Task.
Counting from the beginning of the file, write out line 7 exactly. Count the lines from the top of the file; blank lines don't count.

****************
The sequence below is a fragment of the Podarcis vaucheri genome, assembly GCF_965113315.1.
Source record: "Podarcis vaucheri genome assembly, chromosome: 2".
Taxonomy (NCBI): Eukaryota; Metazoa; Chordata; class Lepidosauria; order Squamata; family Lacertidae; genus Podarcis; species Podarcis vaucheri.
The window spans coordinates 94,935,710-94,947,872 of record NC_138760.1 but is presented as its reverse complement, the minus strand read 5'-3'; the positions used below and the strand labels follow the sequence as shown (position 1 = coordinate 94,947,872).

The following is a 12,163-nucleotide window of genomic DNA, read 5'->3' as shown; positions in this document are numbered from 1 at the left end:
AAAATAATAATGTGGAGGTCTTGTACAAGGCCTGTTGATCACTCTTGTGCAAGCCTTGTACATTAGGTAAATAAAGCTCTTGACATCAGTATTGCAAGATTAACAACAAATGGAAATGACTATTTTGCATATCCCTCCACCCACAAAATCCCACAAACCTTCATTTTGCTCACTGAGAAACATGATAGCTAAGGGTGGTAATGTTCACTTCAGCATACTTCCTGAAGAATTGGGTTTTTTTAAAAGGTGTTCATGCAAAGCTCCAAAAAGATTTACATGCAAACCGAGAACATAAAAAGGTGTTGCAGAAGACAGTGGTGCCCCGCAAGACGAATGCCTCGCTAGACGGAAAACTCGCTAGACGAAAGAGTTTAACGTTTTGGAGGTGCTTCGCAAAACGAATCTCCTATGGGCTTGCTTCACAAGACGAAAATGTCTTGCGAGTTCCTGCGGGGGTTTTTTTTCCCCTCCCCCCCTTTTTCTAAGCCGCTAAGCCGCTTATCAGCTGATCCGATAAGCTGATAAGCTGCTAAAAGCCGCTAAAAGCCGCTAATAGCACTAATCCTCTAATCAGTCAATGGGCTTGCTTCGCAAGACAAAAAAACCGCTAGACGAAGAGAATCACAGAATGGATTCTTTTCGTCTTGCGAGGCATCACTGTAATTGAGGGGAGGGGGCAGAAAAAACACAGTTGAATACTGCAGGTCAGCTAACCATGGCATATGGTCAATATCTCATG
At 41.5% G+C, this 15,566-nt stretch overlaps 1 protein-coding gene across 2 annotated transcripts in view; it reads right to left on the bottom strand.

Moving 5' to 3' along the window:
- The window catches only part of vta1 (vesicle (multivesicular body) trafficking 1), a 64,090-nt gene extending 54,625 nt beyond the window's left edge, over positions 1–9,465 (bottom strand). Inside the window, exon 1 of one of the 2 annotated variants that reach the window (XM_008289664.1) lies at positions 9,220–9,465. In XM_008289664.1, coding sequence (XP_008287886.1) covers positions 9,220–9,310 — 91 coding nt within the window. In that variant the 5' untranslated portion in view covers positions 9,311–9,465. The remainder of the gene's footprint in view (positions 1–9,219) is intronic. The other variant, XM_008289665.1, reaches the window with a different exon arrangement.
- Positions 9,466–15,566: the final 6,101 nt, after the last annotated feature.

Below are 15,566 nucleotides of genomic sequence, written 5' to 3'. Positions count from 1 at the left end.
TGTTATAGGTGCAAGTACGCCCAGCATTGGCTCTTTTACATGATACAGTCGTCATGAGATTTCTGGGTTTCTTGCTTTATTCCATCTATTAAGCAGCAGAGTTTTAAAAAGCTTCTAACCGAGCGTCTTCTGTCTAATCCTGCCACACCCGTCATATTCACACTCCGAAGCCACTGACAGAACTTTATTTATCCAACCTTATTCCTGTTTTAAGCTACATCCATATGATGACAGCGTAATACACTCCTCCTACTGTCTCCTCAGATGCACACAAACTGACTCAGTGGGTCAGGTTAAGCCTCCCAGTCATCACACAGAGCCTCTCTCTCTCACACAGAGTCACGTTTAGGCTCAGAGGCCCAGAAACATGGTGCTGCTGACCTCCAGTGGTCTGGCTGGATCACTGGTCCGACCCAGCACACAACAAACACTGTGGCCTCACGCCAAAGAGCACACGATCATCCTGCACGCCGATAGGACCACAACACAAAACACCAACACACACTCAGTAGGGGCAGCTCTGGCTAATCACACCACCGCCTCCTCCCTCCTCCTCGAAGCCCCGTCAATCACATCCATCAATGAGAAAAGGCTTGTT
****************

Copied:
At 41.5% G+C, this 15,566-nt stretch overlaps 1 protein-coding gene across 2 annotated transcripts in view; it reads right to left on the bottom strand.